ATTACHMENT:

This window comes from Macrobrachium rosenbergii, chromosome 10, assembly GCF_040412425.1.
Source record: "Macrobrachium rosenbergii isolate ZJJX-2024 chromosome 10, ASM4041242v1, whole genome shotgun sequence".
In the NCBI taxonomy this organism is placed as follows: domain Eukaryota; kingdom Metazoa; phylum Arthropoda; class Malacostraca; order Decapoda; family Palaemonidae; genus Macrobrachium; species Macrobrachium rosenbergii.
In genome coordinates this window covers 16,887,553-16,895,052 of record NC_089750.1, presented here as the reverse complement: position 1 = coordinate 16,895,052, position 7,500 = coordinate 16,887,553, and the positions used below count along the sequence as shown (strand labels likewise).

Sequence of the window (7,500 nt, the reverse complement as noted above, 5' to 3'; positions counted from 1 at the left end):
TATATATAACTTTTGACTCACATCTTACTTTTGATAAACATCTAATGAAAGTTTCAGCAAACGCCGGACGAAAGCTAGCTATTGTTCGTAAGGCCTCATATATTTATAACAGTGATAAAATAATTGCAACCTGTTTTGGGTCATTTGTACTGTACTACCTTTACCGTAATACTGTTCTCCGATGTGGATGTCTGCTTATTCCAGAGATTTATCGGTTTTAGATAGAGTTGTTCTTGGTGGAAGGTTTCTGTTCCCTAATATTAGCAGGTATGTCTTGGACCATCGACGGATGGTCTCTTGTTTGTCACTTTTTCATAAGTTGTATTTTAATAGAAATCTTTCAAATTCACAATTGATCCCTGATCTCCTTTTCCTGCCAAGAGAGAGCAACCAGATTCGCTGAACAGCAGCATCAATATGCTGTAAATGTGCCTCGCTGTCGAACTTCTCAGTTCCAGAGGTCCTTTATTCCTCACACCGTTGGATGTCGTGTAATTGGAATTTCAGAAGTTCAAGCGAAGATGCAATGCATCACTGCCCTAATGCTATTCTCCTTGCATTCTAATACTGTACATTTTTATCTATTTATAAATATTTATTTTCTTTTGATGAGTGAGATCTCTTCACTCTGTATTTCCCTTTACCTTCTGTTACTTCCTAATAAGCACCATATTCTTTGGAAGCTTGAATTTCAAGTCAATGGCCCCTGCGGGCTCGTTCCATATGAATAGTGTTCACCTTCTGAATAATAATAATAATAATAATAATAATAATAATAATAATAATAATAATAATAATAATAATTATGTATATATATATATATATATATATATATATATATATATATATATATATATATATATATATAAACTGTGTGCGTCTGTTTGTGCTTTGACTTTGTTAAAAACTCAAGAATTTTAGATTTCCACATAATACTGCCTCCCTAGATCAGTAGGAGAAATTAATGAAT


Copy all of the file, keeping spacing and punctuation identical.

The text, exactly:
This window comes from Macrobrachium rosenbergii, chromosome 10, assembly GCF_040412425.1.
Source record: "Macrobrachium rosenbergii isolate ZJJX-2024 chromosome 10, ASM4041242v1, whole genome shotgun sequence".
In the NCBI taxonomy this organism is placed as follows: domain Eukaryota; kingdom Metazoa; phylum Arthropoda; class Malacostraca; order Decapoda; family Palaemonidae; genus Macrobrachium; species Macrobrachium rosenbergii.
In genome coordinates this window covers 16,887,553-16,895,052 of record NC_089750.1, presented here as the reverse complement: position 1 = coordinate 16,895,052, position 7,500 = coordinate 16,887,553, and the positions used below count along the sequence as shown (strand labels likewise).

Sequence of the window (7,500 nt, the reverse complement as noted above, 5' to 3'; positions counted from 1 at the left end):
TATATATAACTTTTGACTCACATCTTACTTTTGATAAACATCTAATGAAAGTTTCAGCAAACGCCGGACGAAAGCTAGCTATTGTTCGTAAGGCCTCATATATTTATAACAGTGATAAAATAATTGCAACCTGTTTTGGGTCATTTGTACTGTACTACCTTTACCGTAATACTGTTCTCCGATGTGGATGTCTGCTTATTCCAGAGATTTATCGGTTTTAGATAGAGTTGTTCTTGGTGGAAGGTTTCTGTTCCCTAATATTAGCAGGTATGTCTTGGACCATCGACGGATGGTCTCTTGTTTGTCACTTTTTCATAAGTTGTATTTTAATAGAAATCTTTCAAATTCACAATTGATCCCTGATCTCCTTTTCCTGCCAAGAGAGAGCAACCAGATTCGCTGAACAGCAGCATCAATATGCTGTAAATGTGCCTCGCTGTCGAACTTCTCAGTTCCAGAGGTCCTTTATTCCTCACACCGTTGGATGTCGTGTAATTGGAATTTCAGAAGTTCAAGCGAAGATGCAATGCATCACTGCCCTAATGCTATTCTCCTTGCATTCTAATACTGTACATTTTTATCTATTTATAAATATTTATTTTCTTTTGATGAGTGAGATCTCTTCACTCTGTATTTCCCTTTACCTTCTGTTACTTCCTAATAAGCACCATATTCTTTGGAAGCTTGAATTTCAAGTCAATGGCCCCTGCGGGCTCGTTCCATATGAATAGTGTTCACCTTCTGAATAATAATAATAATAATAATAATAATAATAATAATAATAATAATAATAATAATAATAATTATGTATATATATATATATATATATATATATATATATATATATATATATATATATATATATATAAACTGTGTGCGTCTGTTTGTGCTTTGACTTTGTTAAAAACTCAAGAATTTTAGATTTCCACATAATACTGCCTCCCTAGATCAGTAGGAGAAATTAATGAAT